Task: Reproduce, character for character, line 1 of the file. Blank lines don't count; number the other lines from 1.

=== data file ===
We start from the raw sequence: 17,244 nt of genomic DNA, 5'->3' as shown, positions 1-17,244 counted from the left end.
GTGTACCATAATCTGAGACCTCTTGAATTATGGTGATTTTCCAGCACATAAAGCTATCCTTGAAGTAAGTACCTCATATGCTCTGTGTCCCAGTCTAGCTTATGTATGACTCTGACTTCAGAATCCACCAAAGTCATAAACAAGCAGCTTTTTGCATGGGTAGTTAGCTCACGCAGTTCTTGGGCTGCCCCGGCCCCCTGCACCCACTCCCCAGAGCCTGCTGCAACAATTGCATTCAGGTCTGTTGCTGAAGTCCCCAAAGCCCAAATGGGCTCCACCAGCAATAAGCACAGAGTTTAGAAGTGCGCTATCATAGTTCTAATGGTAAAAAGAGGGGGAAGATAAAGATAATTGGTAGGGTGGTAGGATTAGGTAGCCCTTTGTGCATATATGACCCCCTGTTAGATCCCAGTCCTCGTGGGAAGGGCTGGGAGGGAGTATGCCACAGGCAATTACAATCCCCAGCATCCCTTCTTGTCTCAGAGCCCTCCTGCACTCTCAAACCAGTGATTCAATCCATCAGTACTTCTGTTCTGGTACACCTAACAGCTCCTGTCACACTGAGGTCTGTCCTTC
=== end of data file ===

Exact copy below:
We start from the raw sequence: 17,244 nt of genomic DNA, 5'->3' as shown, positions 1-17,244 counted from the left end.